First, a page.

Luddites and Neo-luddites

Kotliar (viomar@ATHENS.NET)
Sun, 28 Jan 1996 12:23:09 -0400

Gregory has raised some issues that I would like to respond to.

Is modern technology a threat to human's basic morals?
*Modern technology is not some amorphous mass that can really be discussed
collectively. Which items specifically threaten you and why? Is it
technology that threatens those values you regard as basic human morals or
individuals and groups that have values diametricly opposed to those that
you treasure? I expect you will get a lot of tangent responses about the
existence of "basic" human values. I like to pretend ther are such things
even if it is a comforting conceit.

Is it
degrading people socially? Interpersonally??
* Do you mean computers and internet- i have found them to be highly
social enterprises, the only trouble is that the manners on the internet
tend to be a bit coarse for my taste (that latest feud between Ruby and her
detractors for example), but I find that true in the soiciety at large.

I've learned from arguing with friends that a great many things can come out
of new technological advances. But when I look into the social aspect of it
all and watch the needs and comforts of humans today and compare them to
yesterday, I find a dark future.
* I think you over glamorize the past. What yesterday are you
talking about and what social stratum. Do you refer to the yesterday of
the Robber baron America? Czarist Russia? The Ottoman Empire? Ming China?
Feudal Europe? The Pleistocene?. There have been losses and their have
been gains. Whether the net sum has been good or bad depends whether you
value the gains more than the losses. Personally I regard the chief
threats in the modern world I think are overpopulation (which cheapens and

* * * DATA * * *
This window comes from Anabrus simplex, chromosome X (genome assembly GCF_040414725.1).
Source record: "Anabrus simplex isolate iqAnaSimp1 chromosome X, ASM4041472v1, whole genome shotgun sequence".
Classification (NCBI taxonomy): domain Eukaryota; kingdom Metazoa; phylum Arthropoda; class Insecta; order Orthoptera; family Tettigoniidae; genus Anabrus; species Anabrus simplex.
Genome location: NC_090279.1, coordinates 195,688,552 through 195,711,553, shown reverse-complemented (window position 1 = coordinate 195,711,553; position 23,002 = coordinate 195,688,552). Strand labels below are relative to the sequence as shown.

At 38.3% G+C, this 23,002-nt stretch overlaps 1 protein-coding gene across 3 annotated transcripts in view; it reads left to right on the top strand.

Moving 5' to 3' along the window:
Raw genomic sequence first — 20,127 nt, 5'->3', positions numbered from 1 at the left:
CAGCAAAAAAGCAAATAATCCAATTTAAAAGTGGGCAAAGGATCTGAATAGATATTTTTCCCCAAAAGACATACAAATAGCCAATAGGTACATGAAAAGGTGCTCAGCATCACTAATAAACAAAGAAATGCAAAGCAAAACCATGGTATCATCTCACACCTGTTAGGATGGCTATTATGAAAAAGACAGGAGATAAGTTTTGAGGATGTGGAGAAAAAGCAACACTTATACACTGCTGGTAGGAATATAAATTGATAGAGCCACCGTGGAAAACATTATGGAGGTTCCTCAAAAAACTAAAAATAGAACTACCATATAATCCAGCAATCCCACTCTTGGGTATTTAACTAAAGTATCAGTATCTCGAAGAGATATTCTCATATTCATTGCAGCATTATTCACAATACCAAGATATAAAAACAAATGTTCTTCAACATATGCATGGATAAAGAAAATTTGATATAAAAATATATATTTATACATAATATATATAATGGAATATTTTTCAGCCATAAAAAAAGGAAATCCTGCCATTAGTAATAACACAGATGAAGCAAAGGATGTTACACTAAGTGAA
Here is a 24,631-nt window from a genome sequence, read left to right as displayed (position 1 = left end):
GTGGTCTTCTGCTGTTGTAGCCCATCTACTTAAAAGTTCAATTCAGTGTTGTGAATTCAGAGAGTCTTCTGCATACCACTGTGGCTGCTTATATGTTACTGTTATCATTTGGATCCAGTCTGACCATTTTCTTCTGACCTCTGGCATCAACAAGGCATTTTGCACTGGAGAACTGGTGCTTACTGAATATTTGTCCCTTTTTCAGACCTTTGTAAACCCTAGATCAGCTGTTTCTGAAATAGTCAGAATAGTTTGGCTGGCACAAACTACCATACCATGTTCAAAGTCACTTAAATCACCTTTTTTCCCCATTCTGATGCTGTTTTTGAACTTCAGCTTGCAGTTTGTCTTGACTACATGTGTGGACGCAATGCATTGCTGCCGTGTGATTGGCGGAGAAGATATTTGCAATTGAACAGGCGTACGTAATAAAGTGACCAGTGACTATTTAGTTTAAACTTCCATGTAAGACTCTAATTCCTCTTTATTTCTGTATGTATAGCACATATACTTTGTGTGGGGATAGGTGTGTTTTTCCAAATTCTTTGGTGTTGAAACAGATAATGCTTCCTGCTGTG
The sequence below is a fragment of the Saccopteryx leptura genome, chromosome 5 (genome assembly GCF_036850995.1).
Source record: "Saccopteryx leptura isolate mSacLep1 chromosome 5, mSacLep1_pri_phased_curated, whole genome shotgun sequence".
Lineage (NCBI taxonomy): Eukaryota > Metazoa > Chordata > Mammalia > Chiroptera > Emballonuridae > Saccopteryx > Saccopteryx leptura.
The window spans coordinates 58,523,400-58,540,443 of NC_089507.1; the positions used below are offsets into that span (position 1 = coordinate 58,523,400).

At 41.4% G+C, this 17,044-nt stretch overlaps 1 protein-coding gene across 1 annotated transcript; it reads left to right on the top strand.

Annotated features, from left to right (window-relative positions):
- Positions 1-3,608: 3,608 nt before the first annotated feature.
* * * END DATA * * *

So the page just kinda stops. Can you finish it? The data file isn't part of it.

devalues labor and human life), disease (lowers quality of life, and
threatens life), and polution (which lowers the quality of life, and
threatens life). These problems have been cyclical and endemic in large
parts of the world for centuries, and now are universal. Technologies may
contribute to these problems or help relieve them. The question is to
judge a particular technology by both its positive and negative elements.
One kind of "technology" that has fundamental effects are technologies of
economic and social organization. Such system impact on the adoption of
other technologies. Certainly industrialization (now centuries old) has
produced many blessings and many problems. The question is not how do we
go back-but how do we go forward.

What the hell is going on? Should I be in fear?
It is a matter of philosophy are you at heart a pesimist or an optimist.
Do you wish to simply accept the world as it is and as its going (a merely
complain), or do you wish to at least make a stab at changing the future
for the better even though the task seems monumental. Personally I feel
that one should always be concerned about the future, but fear? Fear,
IMHO, obscures rather than clarifies.

Jay Kotliar
Sacred cows make the best hamburger. -- Mark Twain *****